Hanan Goldberg: Yeah. That is an excellent question and one that we battle every day in our clinic. And I can say, when you look at these trials, if I remember correctly, all of them had ECOG zero one. So, they looked at patients with pretty good performance status. And I think, thankfully, that's the majority of patients that we do see. And I've got to be honest, all three drugs, they're really well tolerated, at least from what we know from studies published and from our own clinical experience. Patients do really well with these medications. So, we do try to give it, even to those patients who are a little bit sicker, maybe with performance status a bit worse. We do try to monitor.

It's important when we look at these three medications, the important distinction is with darolutamide chemically, it looks different. It's built differently than enzalutamide and apalutamide. There's also some preclinical data showing it doesn't cross the blood-brain barrier. So, that has an effect on the side effects, cognitive decline, mental impairment, seizures, and things like that. So, that is probably my go-to drug in those older, sicker patients who have some issues with cognitive decline. Then, I probably would prefer to give that drug. That's probably the only distinction I would make with patients whose performance status is a bit worse and who are a little bit older, to your question.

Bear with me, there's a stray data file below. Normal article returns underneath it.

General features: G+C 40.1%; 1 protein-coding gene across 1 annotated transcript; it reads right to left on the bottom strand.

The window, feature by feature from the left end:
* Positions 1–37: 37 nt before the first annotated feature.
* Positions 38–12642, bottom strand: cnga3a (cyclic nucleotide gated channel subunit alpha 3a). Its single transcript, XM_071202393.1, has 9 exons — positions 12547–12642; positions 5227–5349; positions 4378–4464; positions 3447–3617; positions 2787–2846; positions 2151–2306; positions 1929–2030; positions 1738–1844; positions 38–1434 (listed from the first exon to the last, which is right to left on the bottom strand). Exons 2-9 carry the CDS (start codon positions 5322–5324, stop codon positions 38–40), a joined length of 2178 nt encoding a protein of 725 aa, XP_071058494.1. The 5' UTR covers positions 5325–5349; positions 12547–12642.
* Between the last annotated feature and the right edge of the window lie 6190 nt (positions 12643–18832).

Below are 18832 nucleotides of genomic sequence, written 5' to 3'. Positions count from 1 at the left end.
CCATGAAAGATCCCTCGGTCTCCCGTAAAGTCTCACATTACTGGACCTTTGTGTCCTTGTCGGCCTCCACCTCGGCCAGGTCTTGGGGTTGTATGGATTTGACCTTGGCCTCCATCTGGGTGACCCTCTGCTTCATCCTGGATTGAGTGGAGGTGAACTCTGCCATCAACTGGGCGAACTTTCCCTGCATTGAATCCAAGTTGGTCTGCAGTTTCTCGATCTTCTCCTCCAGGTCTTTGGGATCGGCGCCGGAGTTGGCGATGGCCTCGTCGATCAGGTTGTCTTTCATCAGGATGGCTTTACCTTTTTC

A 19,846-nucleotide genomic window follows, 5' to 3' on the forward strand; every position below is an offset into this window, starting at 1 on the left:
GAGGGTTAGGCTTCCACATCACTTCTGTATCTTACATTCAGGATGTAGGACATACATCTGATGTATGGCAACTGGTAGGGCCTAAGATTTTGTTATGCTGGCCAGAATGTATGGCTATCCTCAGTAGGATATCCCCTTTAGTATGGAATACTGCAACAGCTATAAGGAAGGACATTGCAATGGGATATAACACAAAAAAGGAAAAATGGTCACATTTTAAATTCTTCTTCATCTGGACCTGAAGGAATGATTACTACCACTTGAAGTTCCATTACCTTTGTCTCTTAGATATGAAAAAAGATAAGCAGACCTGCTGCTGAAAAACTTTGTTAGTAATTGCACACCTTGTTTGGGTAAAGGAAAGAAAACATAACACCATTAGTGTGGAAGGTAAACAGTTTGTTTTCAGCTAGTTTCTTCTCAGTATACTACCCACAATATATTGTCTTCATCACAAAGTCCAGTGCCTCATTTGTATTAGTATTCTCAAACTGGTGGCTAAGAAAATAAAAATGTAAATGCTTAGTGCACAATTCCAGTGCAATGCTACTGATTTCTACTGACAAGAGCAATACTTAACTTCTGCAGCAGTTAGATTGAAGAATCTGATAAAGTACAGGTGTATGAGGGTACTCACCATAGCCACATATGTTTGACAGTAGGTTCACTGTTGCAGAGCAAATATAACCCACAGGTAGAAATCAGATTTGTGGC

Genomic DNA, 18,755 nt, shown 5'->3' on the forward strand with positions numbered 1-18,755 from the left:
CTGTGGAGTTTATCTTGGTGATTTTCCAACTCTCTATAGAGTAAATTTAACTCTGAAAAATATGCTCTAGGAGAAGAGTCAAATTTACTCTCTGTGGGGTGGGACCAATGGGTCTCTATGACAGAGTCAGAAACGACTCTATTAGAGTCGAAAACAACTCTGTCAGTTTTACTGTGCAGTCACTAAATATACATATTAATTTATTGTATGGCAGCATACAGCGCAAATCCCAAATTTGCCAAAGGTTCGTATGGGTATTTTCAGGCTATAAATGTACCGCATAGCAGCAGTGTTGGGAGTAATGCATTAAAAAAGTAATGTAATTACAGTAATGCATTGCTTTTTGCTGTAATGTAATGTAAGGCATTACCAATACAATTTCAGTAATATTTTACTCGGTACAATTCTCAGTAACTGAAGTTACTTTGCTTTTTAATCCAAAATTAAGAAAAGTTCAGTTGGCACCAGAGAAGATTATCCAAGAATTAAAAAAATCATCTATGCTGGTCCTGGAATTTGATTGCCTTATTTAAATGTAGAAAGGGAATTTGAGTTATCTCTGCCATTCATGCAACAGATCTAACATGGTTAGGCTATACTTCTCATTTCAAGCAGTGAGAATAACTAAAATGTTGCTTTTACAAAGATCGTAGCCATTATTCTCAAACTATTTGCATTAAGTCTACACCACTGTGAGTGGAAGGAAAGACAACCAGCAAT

Zach Klaassen: For sure. And I think, as you mentioned, the efficacy among these three is basically the same, hazard ratios for MFS, OS. Other than performance status, are there any other aspects of either the clinical trial data or your clinical experience that would maybe lead you to treat a population with X, Y, or Z?